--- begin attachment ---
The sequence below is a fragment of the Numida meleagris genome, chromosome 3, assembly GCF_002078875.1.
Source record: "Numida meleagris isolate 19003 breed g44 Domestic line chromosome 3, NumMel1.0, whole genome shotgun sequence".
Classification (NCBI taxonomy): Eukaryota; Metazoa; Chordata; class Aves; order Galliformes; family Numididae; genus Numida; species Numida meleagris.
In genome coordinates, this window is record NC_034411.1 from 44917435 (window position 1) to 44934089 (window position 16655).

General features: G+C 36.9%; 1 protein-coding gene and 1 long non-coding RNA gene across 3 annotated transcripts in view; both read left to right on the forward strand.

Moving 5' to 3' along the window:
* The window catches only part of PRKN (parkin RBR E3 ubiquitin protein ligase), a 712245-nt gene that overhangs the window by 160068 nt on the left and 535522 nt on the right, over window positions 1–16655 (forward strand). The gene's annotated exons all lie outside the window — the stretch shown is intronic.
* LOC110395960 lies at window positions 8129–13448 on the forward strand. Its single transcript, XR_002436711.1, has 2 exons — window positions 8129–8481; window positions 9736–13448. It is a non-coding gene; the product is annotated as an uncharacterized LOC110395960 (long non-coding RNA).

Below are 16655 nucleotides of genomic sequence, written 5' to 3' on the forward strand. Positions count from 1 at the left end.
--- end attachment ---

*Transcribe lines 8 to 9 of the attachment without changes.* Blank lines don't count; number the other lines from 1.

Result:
* LOC110395960 lies at window positions 8129–13448 on the forward strand. Its single transcript, XR_002436711.1, has 2 exons — window positions 8129–8481; window positions 9736–13448. It is a non-coding gene; the product is annotated as an uncharacterized LOC110395960 (long non-coding RNA).

Below are 16655 nucleotides of genomic sequence, written 5' to 3' on the forward strand. Positions count from 1 at the left end.